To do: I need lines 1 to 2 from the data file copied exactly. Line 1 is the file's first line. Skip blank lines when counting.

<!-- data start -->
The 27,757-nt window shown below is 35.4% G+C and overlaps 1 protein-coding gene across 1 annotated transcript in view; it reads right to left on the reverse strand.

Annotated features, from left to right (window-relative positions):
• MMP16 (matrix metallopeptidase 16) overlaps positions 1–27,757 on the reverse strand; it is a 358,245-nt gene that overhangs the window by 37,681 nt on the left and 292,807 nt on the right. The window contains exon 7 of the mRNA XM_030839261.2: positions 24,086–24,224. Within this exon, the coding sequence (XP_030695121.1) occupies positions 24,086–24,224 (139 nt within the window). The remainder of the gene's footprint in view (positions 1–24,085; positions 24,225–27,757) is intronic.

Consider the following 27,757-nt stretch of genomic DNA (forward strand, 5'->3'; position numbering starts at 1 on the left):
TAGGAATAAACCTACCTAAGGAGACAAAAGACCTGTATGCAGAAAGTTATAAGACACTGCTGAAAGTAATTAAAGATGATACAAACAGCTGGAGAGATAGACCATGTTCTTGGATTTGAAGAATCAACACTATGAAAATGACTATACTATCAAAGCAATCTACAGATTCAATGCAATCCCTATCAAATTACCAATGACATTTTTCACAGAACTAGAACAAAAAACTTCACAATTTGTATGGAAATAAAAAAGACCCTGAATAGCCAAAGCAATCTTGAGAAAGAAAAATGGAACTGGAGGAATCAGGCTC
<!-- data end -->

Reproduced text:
The 27,757-nt window shown below is 35.4% G+C and overlaps 1 protein-coding gene across 1 annotated transcript in view; it reads right to left on the reverse strand.

Annotated features, from left to right (window-relative positions):